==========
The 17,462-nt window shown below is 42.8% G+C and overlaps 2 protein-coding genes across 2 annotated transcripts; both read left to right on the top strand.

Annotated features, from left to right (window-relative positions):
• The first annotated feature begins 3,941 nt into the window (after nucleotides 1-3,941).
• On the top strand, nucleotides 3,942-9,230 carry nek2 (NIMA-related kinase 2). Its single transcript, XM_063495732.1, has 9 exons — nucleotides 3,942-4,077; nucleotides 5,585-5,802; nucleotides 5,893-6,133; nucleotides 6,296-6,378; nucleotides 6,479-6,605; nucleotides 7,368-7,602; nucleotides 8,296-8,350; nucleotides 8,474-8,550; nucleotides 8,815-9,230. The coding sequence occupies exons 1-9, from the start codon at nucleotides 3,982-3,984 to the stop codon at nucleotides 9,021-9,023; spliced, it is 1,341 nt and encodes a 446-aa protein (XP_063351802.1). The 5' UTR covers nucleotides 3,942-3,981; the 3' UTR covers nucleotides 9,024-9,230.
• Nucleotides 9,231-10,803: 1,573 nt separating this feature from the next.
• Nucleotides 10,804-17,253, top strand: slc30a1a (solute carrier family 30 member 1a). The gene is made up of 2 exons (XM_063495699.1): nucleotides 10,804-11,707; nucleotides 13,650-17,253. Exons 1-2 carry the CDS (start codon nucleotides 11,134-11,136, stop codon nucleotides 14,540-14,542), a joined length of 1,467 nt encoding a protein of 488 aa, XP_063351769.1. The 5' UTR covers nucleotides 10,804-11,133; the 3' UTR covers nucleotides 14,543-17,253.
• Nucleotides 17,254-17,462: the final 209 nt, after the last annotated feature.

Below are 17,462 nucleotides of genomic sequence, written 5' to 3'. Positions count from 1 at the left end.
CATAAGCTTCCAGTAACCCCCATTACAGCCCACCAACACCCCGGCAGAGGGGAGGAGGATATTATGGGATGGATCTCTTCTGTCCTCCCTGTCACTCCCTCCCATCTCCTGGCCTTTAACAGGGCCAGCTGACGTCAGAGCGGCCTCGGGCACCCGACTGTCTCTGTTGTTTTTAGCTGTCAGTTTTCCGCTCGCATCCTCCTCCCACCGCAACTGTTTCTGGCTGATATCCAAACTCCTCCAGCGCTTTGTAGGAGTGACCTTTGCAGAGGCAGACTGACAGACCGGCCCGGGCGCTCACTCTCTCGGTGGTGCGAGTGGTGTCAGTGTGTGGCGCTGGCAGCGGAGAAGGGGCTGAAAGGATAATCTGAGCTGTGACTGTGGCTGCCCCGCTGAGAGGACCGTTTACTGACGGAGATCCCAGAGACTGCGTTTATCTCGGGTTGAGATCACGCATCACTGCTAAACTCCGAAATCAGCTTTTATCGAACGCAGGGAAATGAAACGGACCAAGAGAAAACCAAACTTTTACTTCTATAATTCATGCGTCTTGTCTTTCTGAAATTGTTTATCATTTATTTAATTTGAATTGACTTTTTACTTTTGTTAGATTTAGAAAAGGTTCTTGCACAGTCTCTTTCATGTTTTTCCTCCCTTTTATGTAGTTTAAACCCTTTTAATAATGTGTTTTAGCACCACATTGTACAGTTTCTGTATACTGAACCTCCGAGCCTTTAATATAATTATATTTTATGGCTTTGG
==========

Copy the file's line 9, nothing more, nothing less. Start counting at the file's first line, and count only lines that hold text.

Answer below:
CATAAGCTTCCAGTAACCCCCATTACAGCCCACCAACACCCCGGCAGAGGGGAGGAGGATATTATGGGATGGATCTCTTCTGTCCTCCCTGTCACTCCCTCCCATCTCCTGGCCTTTAACAGGGCCAGCTGACGTCAGAGCGGCCTCGGGCACCCGACTGTCTCTGTTGTTTTTAGCTGTCAGTTTTCCGCTCGCATCCTCCTCCCACCGCAACTGTTTCTGGCTGATATCCAAACTCCTCCAGCGCTTTGTAGGAGTGACCTTTGCAGAGGCAGACTGACAGACCGGCCCGGGCGCTCACTCTCTCGGTGGTGCGAGTGGTGTCAGTGTGTGGCGCTGGCAGCGGAGAAGGGGCTGAAAGGATAATCTGAGCTGTGACTGTGGCTGCCCCGCTGAGAGGACCGTTTACTGACGGAGATCCCAGAGACTGCGTTTATCTCGGGTTGAGATCACGCATCACTGCTAAACTCCGAAATCAGCTTTTATCGAACGCAGGGAAATGAAACGGACCAAGAGAAAACCAAACTTTTACTTCTATAATTCATGCGTCTTGTCTTTCTGAAATTGTTTATCATTTATTTAATTTGAATTGACTTTTTACTTTTGTTAGATTTAGAAAAGGTTCTTGCACAGTCTCTTTCATGTTTTTCCTCCCTTTTATGTAGTTTAAACCCTTTTAATAATGTGTTTTAGCACCACATTGTACAGTTTCTGTATACTGAACCTCCGAGCCTTTAATATAATTATATTTTATGGCTTTGG